+3
Thanks again for extra details Neville!  I already planned on concealing the break stand on the flatcar.  I found the component box itself fit over top, hiding it.  Then I too saw a photo with the break wheel mounted on the rear and liked that look, so I did a "cut & paste".  On another photo I saw what appeared to be a toolbox mounted to the right door.  And yet another showed mesh platforms below the doors.  So it seems there are as many variations as there are prototypes, and I like the idea of adding that variety to mine. 

So the first one out of the shop comes equipped with what I'm calling a toolbox and a rear mounted break wheel (I assume the break chain detaches when the door needs opening... but then would that even be possible?).  I also added an replacement side door. 


http://i.imgur.com/QO9rrRH.jpg

Next one I want to etch some mesh platforms.

[Edit: Image URLs]
« Last Edit: January 03, 2018, 05:45:18 PM by Mark W »
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peteski

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Re: Detailing the Micro-Trains BNSF Fuselage Set
« Reply #70 on: August 15, 2017, 12:24:01 AM »
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That looks really good. How did you manage to get both cars in focus in that photo?
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Re: Detailing the Micro-Trains BNSF Fuselage Set
« Reply #71 on: August 15, 2017, 01:01:22 AM »
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Photoshop focus stacking.  8)
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peteski

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Re: Detailing the Micro-Trains BNSF Fuselage Set
« Reply #72 on: August 15, 2017, 01:40:04 AM »
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Photoshop focus stacking.  8)

Ah, and I thought you found some new camera with extreme DOF.  :D
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pmpexpress

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Re: Detailing the Micro-Trains BNSF Fuselage Set
« Reply #73 on: August 15, 2017, 11:09:22 AM »
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Thanks again for extra details Neville!  I already planned on concealing the break stand on the flatcar.  I found the component box itself fit over top, hiding it.  Then I too saw a photo with the break wheel mounted on the rear and liked that look, so I did a "cut & paste".  On another photo I saw what appeared to be a toolbox mounted to the right door.  And yet another showed mesh platforms below the doors.  So it seems there are as many variations as there are prototypes, and I like the idea of adding that variety to mine.  I also added an replacement side door.

Mark,

You're welcome.

Your ongoing project is coming along very nicely.

Have you also noticed that regular BNSF flatcars (i.e., without the component box) are sometimes utilized in moves?

Though it should probably be located much closer to the handrail and hinge that is located above it, the box mounted brake-wheel looks great.

The only problem with repositioning the component box casting is that because the Micro-Trains 57' 6" converted TOFC flatcar (rather than a plain steel or wood decked model) was utilized, the raised deck frame work is now completely visible.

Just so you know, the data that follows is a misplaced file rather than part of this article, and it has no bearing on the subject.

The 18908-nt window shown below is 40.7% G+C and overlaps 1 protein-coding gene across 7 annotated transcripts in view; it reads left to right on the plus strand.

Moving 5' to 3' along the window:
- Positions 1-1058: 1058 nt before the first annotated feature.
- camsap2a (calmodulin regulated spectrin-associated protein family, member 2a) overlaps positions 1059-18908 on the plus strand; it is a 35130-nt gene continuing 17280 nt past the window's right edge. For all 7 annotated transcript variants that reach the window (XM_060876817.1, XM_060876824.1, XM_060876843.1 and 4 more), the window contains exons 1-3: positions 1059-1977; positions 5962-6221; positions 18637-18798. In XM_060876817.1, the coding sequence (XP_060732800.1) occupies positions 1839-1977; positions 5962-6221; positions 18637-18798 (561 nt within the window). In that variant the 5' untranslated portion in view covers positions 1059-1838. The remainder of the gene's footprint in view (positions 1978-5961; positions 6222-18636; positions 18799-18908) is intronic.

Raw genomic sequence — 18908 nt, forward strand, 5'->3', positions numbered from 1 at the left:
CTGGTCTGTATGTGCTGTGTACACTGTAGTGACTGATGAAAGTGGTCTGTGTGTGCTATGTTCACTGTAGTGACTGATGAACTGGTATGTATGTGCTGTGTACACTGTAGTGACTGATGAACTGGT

On another photo I saw what appeared to be a toolbox mounted to the right door.  And yet another showed mesh platforms below the doors.  So it seems there are as many variations as there are prototypes, and I like the idea of adding that variety to mine.  Next one I want to etch some mesh platforms.

Cool...

Have never seen the prototype variations that you have referenced.

One should certainly consider modeling some of the box and fuselage variations if a four plane unit (i.e., eight car) consist is going to be constructed.

Some additional thoughts...

Rather than using the supplied converted TOFC flatcar, really think the currently out of production, Intermountain Railway 66409 BNSF 60' Wood Deck Flatcar should be substituted for the MTL model.



Is it just my imagination?

All of the prototype images that I have seen seem to indicate (i.e., albeit not taking into account the effects of age and weathering) that both flatcars were painted the same shade of brown.

From all of the photos seen of the MTL model, the idler flat appears to be a variation of red, rather than brown.

Have an HO-Scale set of decals for the component box lettering and placards headed my way.

Hope to use these to recreate an N-Scale set.

I assume the break chain detaches when the door needs opening... but then would that even be possible?

Inquiring minds want to know...

Are their any prototype railway component experts among us?

Mark W

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Re: Detailing the Micro-Trains BNSF Fuselage Set
« Reply #74 on: August 15, 2017, 11:34:07 AM »
+1
I'm starting to wonder if the rear break wheel is only on the Skybox style, which has doors on the opposite end, and not the angled component box which only has rear doors.


http://i.imgur.com/EPETAr3.jpg

Here is the video (and screenshots) I saw the platforms and box thing, which looks less like a toolbox on closer look.  Any ideas what that may be?

https://www.youtube.com/watch?v=OPdvEKeJrgk


http://i.imgur.com/1iNT6UF.jpg


http://i.imgur.com/3AN6Gip.jpg

[Edit: Image URLs]
« Last Edit: January 03, 2018, 05:46:08 PM by Mark W »